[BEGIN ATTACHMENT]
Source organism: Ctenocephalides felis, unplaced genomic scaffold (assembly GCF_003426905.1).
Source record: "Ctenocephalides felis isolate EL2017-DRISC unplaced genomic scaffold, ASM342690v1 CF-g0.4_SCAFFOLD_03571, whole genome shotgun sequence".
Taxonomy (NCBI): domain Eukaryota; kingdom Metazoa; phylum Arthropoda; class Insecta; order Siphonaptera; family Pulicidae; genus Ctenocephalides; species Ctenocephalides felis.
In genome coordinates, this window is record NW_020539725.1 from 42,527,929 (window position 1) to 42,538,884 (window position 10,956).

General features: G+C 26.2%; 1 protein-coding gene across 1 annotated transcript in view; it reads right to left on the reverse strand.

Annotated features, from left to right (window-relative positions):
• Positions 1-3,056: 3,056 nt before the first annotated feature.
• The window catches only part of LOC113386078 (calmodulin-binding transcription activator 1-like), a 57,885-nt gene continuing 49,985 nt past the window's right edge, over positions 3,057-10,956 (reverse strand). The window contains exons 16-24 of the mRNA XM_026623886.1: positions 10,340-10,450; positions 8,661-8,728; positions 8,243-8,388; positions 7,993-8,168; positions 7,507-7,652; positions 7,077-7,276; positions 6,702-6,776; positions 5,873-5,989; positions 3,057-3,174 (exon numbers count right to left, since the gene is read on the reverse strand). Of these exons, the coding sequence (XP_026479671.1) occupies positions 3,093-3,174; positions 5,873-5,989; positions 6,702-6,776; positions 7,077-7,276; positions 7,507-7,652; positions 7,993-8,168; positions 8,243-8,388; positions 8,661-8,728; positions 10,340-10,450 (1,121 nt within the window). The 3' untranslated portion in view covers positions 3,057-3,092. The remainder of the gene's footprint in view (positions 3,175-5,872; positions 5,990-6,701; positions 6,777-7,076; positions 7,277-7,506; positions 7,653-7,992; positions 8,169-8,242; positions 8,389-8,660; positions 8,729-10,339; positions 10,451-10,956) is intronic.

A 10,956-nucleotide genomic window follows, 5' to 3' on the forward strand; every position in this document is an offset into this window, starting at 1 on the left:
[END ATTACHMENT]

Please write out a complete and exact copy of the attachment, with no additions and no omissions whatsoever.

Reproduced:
Source organism: Ctenocephalides felis, unplaced genomic scaffold (assembly GCF_003426905.1).
Source record: "Ctenocephalides felis isolate EL2017-DRISC unplaced genomic scaffold, ASM342690v1 CF-g0.4_SCAFFOLD_03571, whole genome shotgun sequence".
Taxonomy (NCBI): domain Eukaryota; kingdom Metazoa; phylum Arthropoda; class Insecta; order Siphonaptera; family Pulicidae; genus Ctenocephalides; species Ctenocephalides felis.
In genome coordinates, this window is record NW_020539725.1 from 42,527,929 (window position 1) to 42,538,884 (window position 10,956).

General features: G+C 26.2%; 1 protein-coding gene across 1 annotated transcript in view; it reads right to left on the reverse strand.

Annotated features, from left to right (window-relative positions):
• Positions 1-3,056: 3,056 nt before the first annotated feature.
• The window catches only part of LOC113386078 (calmodulin-binding transcription activator 1-like), a 57,885-nt gene continuing 49,985 nt past the window's right edge, over positions 3,057-10,956 (reverse strand). The window contains exons 16-24 of the mRNA XM_026623886.1: positions 10,340-10,450; positions 8,661-8,728; positions 8,243-8,388; positions 7,993-8,168; positions 7,507-7,652; positions 7,077-7,276; positions 6,702-6,776; positions 5,873-5,989; positions 3,057-3,174 (exon numbers count right to left, since the gene is read on the reverse strand). Of these exons, the coding sequence (XP_026479671.1) occupies positions 3,093-3,174; positions 5,873-5,989; positions 6,702-6,776; positions 7,077-7,276; positions 7,507-7,652; positions 7,993-8,168; positions 8,243-8,388; positions 8,661-8,728; positions 10,340-10,450 (1,121 nt within the window). The 3' untranslated portion in view covers positions 3,057-3,092. The remainder of the gene's footprint in view (positions 3,175-5,872; positions 5,990-6,701; positions 6,777-7,076; positions 7,277-7,506; positions 7,653-7,992; positions 8,169-8,242; positions 8,389-8,660; positions 8,729-10,339; positions 10,451-10,956) is intronic.

A 10,956-nucleotide genomic window follows, 5' to 3' on the forward strand; every position in this document is an offset into this window, starting at 1 on the left: